But Uber’s offer to drivers in Seoul does raise some genuinely interesting questions. What is it that Uber’s platform offers that traditional cabs can’t get elsewhere? It’s mostly three things: payment infrastructure to make transactions smoother; identity infrastructure to screen out any unwanted passengers; and sensor infrastructure, present on our smartphones, which traces the location of the car and the customer in real time. This list has hardly anything to do with transport; they are the kind of peripheral activity that traditional taxi companies have always ignored.
However, with the transition to knowledge-based economy, these peripherals are no longer really peripherals – they are at the very centre of service provision.There’s a good reason why so many platforms are based in Silicon Valley: the main peripherals today are data, algorithms and server power. And this explains why so many renowned publishers would team up with Facebook to have their stories published there in a new feature called Instant Articles. Most of them simply do not have the know-how and the infrastructure to be as nimble, resourceful and impressive as Facebook when it comes to presenting the right articles to the right people at the right time – and doing it faster than any other platform.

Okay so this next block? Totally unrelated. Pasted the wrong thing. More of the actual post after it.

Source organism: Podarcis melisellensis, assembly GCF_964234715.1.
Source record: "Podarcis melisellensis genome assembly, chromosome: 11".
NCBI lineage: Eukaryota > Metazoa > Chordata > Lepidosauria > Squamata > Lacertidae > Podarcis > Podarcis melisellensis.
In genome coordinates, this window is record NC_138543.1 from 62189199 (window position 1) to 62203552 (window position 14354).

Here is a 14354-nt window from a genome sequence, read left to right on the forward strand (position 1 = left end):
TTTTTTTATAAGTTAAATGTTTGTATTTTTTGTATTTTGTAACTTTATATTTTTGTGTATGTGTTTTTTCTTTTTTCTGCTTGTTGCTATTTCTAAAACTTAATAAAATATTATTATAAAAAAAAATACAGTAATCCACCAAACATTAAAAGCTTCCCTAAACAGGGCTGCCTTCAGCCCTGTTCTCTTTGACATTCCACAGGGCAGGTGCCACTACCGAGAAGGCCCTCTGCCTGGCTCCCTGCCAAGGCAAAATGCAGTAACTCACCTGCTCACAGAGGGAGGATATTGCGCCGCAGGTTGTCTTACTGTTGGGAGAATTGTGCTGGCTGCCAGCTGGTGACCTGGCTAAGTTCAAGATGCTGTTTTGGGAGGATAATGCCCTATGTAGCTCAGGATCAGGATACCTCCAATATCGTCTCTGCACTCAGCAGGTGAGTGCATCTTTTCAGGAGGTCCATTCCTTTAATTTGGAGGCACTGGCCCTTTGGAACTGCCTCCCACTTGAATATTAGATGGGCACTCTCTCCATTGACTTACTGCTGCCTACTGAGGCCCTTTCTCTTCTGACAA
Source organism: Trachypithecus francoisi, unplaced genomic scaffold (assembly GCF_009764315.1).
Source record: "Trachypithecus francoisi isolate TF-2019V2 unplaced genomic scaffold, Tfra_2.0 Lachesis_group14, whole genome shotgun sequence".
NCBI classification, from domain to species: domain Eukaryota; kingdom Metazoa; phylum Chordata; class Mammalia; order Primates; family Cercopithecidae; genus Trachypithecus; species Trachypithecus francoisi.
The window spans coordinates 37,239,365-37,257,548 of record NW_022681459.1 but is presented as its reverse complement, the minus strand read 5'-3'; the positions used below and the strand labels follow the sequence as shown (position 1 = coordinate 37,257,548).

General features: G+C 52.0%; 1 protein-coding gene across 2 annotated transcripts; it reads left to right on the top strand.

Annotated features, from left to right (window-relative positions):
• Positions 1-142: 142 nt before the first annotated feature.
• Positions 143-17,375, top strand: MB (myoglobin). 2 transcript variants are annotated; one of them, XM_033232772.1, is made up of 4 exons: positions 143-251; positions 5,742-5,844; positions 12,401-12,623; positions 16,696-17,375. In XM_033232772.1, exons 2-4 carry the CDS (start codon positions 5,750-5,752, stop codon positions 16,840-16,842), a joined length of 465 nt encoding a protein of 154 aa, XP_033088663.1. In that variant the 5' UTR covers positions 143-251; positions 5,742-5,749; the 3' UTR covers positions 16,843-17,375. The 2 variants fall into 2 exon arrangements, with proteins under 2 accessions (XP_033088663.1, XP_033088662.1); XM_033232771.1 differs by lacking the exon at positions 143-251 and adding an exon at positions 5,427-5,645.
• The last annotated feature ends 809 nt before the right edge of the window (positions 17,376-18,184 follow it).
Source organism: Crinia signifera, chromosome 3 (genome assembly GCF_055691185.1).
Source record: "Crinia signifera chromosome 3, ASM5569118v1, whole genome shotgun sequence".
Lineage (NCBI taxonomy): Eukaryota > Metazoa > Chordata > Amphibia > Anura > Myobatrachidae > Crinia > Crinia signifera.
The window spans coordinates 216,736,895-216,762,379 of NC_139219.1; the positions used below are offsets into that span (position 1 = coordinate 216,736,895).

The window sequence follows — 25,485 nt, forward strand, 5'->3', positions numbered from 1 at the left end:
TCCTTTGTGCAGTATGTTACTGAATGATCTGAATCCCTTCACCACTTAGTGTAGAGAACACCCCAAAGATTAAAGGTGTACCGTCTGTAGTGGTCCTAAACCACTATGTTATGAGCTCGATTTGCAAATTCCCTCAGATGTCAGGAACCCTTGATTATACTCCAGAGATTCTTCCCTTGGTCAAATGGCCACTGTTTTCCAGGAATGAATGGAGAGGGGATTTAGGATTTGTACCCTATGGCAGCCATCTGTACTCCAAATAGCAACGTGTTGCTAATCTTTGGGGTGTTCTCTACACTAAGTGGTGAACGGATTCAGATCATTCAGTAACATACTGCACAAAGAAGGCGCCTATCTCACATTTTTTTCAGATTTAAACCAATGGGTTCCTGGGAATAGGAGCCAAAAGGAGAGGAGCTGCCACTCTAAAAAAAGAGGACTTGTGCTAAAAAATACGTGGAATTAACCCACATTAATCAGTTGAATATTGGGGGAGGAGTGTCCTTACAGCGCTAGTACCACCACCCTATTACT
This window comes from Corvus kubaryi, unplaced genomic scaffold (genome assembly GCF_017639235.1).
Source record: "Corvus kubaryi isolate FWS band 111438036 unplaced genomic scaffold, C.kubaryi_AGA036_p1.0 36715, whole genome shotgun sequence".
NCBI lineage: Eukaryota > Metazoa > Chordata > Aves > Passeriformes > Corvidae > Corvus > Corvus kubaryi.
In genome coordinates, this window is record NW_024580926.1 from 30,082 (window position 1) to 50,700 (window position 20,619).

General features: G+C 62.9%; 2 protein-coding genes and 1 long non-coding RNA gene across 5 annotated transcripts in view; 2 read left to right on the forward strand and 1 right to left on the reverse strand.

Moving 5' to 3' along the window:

Few industries could remain unaffected by the platform fever. The unspoken truth, though, is that most of the current big-name platforms are monopolies, riding on the network effects of operating a service that becomes more valuable as more people join it. This is why they can muster so much power; Amazon is in constant power struggles with publishers – but there is no second Amazon they can turn to.
Venture capitalists such as Peter Thiel want us to believe that this monopoly status is a feature, not a bug: if these companies weren’t monopolies, they would never have so much cash to spend on innovation. This, however, still doesn’t address the question of just how much power we should surrender to these companies.
Making sure that we can move our reputation – as well as our browsing history and a map of our social connections – between platforms would be a good start. It’s also important to treat other, more technical parts of the emerging platform landscape – from services that can verify our identity to new payment systems to geolocational sensors – as actual infrastructure (and thus ensuring that everybody can access it on the same, nondiscriminatory terms) is also badly needed.